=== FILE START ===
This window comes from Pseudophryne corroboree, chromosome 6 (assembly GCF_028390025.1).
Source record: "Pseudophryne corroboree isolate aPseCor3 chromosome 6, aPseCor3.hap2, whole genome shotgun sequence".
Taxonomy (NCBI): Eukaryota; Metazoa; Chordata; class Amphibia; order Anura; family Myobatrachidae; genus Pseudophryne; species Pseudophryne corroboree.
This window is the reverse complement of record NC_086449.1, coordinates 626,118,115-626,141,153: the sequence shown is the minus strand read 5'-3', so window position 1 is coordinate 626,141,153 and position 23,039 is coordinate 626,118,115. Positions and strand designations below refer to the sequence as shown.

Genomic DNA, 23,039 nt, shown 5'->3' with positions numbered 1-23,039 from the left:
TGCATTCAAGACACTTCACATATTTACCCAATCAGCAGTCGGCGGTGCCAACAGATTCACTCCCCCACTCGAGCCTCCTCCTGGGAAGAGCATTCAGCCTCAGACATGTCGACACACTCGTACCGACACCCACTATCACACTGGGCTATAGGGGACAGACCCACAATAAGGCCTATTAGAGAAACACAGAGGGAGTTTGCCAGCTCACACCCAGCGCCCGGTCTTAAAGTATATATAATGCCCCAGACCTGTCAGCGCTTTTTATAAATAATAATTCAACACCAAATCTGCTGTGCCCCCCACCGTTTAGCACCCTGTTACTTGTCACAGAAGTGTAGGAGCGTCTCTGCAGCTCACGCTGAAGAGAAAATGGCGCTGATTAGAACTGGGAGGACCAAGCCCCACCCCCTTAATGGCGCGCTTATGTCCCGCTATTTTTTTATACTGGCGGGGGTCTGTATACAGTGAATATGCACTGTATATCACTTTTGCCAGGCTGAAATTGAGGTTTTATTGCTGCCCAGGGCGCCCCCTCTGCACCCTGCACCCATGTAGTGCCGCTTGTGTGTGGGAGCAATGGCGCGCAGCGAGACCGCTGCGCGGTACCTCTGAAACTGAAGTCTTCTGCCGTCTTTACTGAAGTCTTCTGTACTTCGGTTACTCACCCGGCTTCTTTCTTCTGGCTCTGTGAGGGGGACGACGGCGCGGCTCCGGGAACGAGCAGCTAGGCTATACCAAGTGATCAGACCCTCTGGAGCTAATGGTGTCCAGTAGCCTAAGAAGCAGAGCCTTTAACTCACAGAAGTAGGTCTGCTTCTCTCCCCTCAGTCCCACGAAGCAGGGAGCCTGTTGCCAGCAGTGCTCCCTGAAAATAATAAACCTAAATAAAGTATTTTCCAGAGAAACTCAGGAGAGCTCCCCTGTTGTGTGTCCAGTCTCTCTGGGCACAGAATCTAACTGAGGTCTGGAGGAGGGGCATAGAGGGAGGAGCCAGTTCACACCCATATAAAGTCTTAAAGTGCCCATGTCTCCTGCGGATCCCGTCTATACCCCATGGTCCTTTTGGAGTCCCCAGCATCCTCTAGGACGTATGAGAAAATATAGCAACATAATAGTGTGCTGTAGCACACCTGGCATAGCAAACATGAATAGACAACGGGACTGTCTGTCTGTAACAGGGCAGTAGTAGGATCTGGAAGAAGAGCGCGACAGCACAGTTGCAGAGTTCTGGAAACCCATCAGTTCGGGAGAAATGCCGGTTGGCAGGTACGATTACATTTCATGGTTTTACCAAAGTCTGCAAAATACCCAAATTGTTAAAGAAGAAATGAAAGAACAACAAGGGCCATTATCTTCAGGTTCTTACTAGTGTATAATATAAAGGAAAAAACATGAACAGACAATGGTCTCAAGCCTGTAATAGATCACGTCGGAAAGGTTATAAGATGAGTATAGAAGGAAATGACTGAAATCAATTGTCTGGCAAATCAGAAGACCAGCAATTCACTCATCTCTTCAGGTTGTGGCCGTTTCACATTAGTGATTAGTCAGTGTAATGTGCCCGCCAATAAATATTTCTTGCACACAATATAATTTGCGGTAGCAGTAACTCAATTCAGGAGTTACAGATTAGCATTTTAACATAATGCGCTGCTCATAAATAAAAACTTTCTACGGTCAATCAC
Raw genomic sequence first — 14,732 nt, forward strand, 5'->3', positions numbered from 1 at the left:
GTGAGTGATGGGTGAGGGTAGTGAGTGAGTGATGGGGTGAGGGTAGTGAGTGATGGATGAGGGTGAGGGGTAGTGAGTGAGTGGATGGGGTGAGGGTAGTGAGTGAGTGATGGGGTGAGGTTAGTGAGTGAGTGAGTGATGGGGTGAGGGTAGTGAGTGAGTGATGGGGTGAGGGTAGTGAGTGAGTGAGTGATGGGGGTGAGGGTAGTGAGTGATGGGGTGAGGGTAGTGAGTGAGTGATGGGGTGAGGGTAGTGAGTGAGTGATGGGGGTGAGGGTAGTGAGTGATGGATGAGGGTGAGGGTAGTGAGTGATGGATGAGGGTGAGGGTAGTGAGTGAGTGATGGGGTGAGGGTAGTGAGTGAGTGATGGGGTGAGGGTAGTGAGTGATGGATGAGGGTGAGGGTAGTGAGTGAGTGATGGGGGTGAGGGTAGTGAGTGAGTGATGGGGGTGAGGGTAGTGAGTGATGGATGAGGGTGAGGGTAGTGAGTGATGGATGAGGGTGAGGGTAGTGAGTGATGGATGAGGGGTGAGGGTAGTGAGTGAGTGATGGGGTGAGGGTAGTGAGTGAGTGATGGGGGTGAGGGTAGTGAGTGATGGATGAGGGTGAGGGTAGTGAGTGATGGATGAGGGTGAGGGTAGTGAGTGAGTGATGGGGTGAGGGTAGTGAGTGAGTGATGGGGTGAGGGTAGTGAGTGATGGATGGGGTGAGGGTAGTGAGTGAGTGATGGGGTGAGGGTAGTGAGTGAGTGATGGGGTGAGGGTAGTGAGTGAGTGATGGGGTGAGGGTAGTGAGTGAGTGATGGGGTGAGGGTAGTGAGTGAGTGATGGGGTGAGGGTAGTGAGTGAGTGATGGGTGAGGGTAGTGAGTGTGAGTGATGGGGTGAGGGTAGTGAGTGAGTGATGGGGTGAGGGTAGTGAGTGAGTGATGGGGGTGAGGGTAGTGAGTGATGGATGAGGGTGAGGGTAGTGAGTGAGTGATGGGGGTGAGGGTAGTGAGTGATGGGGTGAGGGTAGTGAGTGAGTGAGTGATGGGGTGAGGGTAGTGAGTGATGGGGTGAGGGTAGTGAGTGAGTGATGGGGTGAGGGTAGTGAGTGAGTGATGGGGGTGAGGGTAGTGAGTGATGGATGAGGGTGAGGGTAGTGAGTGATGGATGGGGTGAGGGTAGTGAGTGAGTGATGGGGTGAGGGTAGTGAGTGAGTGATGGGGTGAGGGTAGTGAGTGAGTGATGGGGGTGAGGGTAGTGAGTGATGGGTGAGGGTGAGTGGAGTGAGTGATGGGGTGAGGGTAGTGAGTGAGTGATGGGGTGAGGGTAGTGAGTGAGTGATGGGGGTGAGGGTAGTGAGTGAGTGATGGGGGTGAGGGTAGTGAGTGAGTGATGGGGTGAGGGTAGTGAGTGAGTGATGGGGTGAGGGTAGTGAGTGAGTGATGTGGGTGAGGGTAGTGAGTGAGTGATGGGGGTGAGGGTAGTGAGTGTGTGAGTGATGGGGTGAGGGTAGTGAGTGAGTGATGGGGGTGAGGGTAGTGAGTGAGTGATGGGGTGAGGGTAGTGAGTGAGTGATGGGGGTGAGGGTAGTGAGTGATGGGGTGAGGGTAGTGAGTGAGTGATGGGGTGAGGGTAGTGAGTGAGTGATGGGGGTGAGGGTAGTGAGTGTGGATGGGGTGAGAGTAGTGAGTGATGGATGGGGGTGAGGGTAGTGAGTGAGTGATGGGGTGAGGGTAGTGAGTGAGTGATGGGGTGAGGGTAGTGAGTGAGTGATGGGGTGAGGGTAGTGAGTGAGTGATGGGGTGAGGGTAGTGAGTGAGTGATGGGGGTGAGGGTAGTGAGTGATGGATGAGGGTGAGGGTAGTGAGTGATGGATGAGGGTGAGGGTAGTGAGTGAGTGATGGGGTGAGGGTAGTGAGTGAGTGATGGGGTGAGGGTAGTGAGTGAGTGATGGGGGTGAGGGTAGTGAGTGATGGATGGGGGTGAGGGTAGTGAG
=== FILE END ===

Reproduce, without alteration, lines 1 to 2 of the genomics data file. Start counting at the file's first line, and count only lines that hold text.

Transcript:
This window comes from Pseudophryne corroboree, chromosome 6 (assembly GCF_028390025.1).
Source record: "Pseudophryne corroboree isolate aPseCor3 chromosome 6, aPseCor3.hap2, whole genome shotgun sequence".